Seminar: Origami – Fusion of Arts and Engineering: Deformable Electronics and Metamaterials
Hanqing Jiang, associate professor, Arizona State University
Friday, April 25, 2014
Durham Language and Literature Building (LL) 2, Tempe campus [map]
Origami, creating 3-D structures from 2-D sheets through a process of folding along creases, has been transformed by mathematicians, scientists and engineers to utilize the folded objects’ deformability and compactness in applications ranging from space exploration (e.g., a foldable telescope lens), to automotive safety (e.g., airbags), biomedical devices (e.g., heart stent), and extremely foldable and stretchable electronics. Notable progress has been made in the area of origami theory, particularly on methods and tools to design origami models and to understand folding and unfolding from a theoretical perspective. Among classes of origami patterns, a particular one, namely rigid origami, in which the faces between the creases remain rigid during folding/unfolding and only the creases deform, is different from most origami patterns that require face bending or partial crumpling to make many-step folds.
Jiang’s presentation consists of two parts. The first part demonstrates the fabrication of origami electronics that has superb flexible, stretchability and foldability. The fabrication processes represent an example to utilize mainstream high-temperature processes to fabricate high-performance stretchable electronics. Two examples, namely origami solar cells and origami lithium ion batteries will be presented. The second part describes mechanical metamaterials created by origami in terms of their basic geometric and stiffness properties, as well as load bearing capability. A periodic Miura-ori pattern and a non-periodic Ron Resch pattern will be presented.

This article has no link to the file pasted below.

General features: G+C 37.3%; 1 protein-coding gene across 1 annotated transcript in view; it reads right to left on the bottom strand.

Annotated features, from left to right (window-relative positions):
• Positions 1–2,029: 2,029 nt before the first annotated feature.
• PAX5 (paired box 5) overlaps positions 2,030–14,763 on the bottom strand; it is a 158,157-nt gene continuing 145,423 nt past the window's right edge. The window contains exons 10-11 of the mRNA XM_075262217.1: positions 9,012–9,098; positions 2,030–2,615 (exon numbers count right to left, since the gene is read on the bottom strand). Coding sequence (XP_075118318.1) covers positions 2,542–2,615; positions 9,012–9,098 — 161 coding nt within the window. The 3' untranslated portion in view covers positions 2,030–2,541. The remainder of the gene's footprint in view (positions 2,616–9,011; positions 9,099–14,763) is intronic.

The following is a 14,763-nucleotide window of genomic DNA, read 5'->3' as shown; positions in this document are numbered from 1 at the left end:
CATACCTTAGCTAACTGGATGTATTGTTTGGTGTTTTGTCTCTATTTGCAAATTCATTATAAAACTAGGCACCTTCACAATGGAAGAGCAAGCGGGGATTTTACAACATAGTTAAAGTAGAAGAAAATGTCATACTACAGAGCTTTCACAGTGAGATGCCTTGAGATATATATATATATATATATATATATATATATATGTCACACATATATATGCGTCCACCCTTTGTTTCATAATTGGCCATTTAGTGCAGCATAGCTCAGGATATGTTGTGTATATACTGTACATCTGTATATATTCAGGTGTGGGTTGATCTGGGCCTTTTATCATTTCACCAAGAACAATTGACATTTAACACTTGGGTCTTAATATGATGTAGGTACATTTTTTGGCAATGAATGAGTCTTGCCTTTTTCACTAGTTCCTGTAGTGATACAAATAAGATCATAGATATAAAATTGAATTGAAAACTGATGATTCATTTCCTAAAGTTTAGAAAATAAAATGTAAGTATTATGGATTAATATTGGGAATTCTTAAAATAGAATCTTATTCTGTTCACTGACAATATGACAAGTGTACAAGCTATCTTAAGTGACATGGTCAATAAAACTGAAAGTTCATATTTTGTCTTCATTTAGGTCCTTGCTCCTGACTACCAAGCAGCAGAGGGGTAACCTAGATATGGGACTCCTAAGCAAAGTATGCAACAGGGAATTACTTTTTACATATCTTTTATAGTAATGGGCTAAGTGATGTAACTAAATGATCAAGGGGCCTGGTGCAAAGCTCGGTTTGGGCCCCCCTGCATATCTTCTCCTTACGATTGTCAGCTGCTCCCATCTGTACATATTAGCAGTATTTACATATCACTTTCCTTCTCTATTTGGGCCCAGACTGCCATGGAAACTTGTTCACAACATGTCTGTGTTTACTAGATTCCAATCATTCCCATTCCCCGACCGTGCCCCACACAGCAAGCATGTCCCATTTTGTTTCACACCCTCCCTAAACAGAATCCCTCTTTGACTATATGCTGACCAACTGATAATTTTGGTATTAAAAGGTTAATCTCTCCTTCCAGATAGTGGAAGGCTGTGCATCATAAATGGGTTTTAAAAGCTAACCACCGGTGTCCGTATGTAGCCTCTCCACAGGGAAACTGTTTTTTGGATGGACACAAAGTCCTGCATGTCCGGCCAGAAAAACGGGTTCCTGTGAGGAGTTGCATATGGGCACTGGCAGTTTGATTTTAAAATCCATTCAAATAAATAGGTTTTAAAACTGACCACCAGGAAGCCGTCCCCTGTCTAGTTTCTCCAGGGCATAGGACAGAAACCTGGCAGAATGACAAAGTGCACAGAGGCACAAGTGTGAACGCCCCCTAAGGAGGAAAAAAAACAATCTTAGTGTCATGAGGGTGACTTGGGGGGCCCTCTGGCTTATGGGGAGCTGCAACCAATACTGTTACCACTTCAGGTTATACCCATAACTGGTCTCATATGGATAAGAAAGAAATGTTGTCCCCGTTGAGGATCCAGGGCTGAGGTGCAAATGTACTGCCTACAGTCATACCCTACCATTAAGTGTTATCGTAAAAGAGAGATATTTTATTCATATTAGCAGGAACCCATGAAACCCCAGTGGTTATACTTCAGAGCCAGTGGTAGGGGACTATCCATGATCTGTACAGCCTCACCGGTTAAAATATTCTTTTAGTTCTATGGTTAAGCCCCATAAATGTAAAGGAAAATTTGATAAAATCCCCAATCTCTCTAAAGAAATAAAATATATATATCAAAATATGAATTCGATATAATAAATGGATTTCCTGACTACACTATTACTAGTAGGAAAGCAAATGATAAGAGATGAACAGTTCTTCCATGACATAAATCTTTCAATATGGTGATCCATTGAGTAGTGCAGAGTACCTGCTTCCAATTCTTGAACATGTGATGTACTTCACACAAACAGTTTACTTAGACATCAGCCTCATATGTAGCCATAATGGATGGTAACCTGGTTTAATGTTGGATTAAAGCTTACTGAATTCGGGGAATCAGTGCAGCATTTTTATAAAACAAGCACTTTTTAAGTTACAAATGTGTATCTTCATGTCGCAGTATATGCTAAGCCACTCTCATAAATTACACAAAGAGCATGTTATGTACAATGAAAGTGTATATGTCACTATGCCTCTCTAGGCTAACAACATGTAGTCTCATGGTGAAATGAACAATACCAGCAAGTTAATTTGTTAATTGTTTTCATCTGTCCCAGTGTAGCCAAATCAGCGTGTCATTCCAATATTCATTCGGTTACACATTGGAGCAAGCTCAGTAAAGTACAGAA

Unexceptional coexistence of positive and negative Poisson’s ratio are found for Miura-ori pattern, which are consistent with the interesting shear behavior and infinity bulk modulus of the same pattern. Unusually strong load bearing capability of the Ron Resch pattern will be discussed due to the unique way of folding. It is expected that this work will pave the way to explore new and exciting engineering applications of origami.
Hanqing Jiang is an associate professor in the School for Engineering Matter, Transport and Energy at Arizona State University. Jiang received his Ph.D. from Tsinghua University in 2001, majoring in solid mechanics. His current research interest is the integrated hard and soft material, specifically including origami electronics, lithium-ion batteries, and hydrogels. He has published 5 book chapters and 95 peer-reviewed journal papers, including multi-disciplinary journals (Science, PNAS, Nature Communications), materials journals (Advanced Materials, Advanced Energy Materials), nano journals (Nature Nanotechnology, Nano Letters), physics journals (PRL, PRB, APL, JAP), and mechanics journals (JMPS, IJP, IJSS, JAM). Many of his papers are among the top cited papers in mechanics and/or mechanical engineering communities.